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Course Descriptions



FRESHMAN YEAR, FALL SEMESTER

HON 1517. World Traditions of Faith & Reason (3). An exploration of traditions by which peoples and culture around the world have utilized art, literature, politics, music, religion, philosophy, and history to explore faith and reason as ways of knowing.  A discussion, group-orientated, and media/project-centered course. 

HON 1520. Classical Civilizations (3). An exploration of the humanities during the period of antiquity, examining the interconnectedness of art, literature, politics, music, historical events, religion, philosophy, and other fields of knowledge, with a focus on the birth and development of early cultures, cultural artifacts, and cultural value systems.  A discussion, group-orientated, and media/projected-centered course designed to explore the humanities during the period of antiquity.  

FRESHMAN YEAR, SPRING SEMESTER

HON 1370. Tutorial Explorations (1). This course is required of and open only to students in the Scholarship: Sciences and Mathematics track.  The first course in a sequence of directed research training experiences in the sciences or mathematics during weekly one-hour meetings (or an equivalent series of directed experiences) with a faculty tutor in that field.

HON 2110. The Medieval World (3). An exploration of the humanities during the period of the Middle Ages, examining the interconnectedness of art, literature, politics, music, historical events, religion, philosophy, and other fields of knowledge, with a focus on the origins of modern representative government, universities, languages and literatures, science, and philosophies. A discussion, group-oriented, and media/project-centered course designed to explore further the humanities during the period of the Middle Ages.

Sophomore Year, Fall Semester

HON 2370. Sophomore Foundations (1). This course is required of and open only to students in the Scholarship: Sciences and Mathematics track.  Consists of directed research training in the sciences or mathematics during weekly one-hour meetings (or an equivalent series of directed experiences) with a faculty tutor in that field, continuing the work begun in HON 2360: Sophomore Tutorial. 
 
HON 2520. The Age of Exploration (3). An exploration of the humanities between the years 1500 and 1700, examining the interconnectedness of art, literature, politics, music, historical events, religion, philosophy, and other fields of knowledge, with a focus on the Renaissance and Reformation.  A discussion, group-oriented, and media/project-centered course designed to explore further the humanities between the years 1500 and 1700.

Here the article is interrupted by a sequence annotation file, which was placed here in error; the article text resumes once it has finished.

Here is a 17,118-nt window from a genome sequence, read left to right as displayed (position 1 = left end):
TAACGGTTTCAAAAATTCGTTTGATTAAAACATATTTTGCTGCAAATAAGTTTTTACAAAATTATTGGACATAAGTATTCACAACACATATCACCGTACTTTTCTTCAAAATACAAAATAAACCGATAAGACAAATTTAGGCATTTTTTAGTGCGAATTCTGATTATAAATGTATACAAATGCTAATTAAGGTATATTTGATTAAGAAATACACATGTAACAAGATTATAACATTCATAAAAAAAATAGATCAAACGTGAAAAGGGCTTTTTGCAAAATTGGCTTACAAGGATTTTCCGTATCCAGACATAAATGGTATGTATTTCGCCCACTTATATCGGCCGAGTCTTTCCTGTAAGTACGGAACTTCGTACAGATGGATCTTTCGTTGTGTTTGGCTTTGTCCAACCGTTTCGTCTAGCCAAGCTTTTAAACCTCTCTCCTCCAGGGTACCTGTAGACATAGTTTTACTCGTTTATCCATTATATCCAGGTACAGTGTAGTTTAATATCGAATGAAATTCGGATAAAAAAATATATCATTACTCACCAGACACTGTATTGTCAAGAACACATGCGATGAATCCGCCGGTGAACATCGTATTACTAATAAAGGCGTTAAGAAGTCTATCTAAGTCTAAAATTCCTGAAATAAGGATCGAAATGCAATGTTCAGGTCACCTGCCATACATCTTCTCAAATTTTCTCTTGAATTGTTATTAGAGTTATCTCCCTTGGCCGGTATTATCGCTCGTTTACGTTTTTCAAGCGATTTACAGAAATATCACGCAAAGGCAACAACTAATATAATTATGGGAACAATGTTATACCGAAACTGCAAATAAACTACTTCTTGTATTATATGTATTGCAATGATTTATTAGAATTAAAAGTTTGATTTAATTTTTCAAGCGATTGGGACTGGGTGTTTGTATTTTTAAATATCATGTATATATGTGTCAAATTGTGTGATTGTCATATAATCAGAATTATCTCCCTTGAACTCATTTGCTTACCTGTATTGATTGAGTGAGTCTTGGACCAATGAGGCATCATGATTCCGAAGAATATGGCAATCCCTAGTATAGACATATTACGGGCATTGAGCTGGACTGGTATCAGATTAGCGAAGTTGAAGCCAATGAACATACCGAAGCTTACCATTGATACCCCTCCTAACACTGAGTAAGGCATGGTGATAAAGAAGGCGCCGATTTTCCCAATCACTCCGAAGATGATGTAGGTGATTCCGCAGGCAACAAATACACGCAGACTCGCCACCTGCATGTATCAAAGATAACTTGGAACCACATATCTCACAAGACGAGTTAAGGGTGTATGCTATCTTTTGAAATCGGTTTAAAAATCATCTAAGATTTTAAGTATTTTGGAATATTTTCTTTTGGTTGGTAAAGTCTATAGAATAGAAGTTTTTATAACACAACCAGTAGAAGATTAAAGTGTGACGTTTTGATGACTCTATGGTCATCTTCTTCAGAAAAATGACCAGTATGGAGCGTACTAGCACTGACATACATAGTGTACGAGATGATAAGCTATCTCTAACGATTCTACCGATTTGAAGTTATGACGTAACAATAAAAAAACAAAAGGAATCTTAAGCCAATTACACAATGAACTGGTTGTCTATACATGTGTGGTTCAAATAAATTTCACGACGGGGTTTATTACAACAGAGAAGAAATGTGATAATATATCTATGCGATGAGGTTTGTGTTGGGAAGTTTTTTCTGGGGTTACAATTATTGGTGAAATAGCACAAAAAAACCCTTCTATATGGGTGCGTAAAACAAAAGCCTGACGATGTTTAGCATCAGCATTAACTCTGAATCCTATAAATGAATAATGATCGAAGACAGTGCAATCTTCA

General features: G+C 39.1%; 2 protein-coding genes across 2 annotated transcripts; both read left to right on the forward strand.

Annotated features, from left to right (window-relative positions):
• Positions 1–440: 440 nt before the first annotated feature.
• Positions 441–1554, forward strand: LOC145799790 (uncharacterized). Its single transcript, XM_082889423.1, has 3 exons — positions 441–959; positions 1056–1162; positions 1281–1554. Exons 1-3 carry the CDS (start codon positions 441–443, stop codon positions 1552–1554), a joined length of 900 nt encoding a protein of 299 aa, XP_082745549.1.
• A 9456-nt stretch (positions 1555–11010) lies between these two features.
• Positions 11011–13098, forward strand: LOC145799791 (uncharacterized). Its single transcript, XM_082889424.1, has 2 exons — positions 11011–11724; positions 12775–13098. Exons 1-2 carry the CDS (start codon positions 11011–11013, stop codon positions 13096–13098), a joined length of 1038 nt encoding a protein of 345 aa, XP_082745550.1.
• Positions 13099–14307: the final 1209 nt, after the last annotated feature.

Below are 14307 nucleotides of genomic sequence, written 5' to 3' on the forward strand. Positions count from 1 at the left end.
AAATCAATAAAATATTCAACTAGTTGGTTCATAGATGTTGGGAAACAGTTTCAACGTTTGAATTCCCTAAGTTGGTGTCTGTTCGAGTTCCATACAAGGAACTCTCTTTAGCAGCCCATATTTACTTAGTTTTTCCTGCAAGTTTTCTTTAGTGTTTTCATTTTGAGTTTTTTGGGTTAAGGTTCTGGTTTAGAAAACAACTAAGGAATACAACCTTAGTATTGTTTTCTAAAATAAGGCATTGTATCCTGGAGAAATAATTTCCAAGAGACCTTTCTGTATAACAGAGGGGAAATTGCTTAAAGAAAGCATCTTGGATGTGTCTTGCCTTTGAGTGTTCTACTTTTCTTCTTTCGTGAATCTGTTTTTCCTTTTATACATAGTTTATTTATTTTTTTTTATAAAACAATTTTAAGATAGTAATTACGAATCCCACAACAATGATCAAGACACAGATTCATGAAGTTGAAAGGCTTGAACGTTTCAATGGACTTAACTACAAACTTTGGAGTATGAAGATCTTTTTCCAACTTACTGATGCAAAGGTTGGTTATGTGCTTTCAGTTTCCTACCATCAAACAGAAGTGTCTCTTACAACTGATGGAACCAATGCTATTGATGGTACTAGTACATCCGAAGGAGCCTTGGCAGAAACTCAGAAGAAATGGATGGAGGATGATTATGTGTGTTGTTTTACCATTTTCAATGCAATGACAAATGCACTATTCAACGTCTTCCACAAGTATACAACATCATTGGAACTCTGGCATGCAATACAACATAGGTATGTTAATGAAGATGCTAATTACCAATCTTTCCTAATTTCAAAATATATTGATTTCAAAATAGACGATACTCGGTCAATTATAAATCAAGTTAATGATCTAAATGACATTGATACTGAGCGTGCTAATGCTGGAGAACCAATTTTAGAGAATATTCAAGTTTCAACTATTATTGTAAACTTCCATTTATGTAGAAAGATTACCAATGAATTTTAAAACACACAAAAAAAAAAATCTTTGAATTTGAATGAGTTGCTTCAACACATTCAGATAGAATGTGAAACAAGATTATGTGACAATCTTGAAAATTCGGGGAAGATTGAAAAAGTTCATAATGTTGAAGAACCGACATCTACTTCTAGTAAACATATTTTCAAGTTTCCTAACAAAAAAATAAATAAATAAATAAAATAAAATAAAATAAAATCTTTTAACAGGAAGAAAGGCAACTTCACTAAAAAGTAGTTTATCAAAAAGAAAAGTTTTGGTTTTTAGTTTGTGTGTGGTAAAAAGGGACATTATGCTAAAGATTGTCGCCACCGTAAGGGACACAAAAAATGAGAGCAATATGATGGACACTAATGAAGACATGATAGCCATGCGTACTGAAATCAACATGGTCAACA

SOPHOMORE YEAR, SPRING SEMESTER

HON 2360. Sophomore Tutorial (1). This course is required of and open to students in the Scholarship: Sciences and Mathematics track.  Consists of directed research training in the sciences or mathematics during weekly one-hour meetings (or an equivalent series of directed experiences) with a faculty tutor in that field, continuing the work begun in HON 1370: Tutorial Foundations.

HON 2400. Societies, Institutions, and Teams (3). This course is required for all students in Project LEAD and open only to students in this track.  An overview of the workings of societies, institutions, and small groups, with an emphasis on processes for developing an institution or small groups' capabilities to reach and sustain its optimum level of performance, including the use of intervention practices to facilitate change, an exploration of alternatives to traditional hierarchical models, and the development of strategies for influencing large-scale and group decision making.  As a foundational course in Project LEAD, the Leadership-Intensive track of the Honors Program, the course will assist the student in developing an understanding of Systems Thinking and Planning, Organizations and Organizational Change, Research and Inquiry, Leadership and Advocacy, Team Building, Communication, Character, Ethics, and Creativity.